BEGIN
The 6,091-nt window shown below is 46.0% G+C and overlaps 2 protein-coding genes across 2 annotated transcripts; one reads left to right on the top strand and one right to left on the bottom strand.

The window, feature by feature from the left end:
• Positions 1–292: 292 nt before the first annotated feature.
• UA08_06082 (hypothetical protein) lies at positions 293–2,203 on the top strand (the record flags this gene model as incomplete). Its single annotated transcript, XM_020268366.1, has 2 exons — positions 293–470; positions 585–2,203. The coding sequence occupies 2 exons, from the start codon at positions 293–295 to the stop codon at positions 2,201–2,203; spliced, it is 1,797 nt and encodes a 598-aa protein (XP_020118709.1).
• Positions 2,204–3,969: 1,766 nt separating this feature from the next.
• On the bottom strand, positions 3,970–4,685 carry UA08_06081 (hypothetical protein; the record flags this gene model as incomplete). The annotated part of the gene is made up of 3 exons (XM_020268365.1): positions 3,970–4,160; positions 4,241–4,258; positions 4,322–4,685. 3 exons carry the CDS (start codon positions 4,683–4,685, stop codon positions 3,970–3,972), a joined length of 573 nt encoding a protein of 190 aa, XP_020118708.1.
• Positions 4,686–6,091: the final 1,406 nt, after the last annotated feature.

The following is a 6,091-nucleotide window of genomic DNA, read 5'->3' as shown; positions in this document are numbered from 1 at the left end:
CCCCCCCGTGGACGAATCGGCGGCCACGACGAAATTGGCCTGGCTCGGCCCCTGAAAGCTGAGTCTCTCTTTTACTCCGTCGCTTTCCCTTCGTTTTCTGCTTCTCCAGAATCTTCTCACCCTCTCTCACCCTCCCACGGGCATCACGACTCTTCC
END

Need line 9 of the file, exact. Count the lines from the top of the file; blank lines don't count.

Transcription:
CCCCCCCGTGGACGAATCGGCGGCCACGACGAAATTGGCCTGGCTCGGCCCCTGAAAGCTGAGTCTCTCTTTTACTCCGTCGCTTTCCCTTCGTTTTCTGCTTCTCCAGAATCTTCTCACCCTCTCTCACCCTCCCACGGGCATCACGACTCTTCC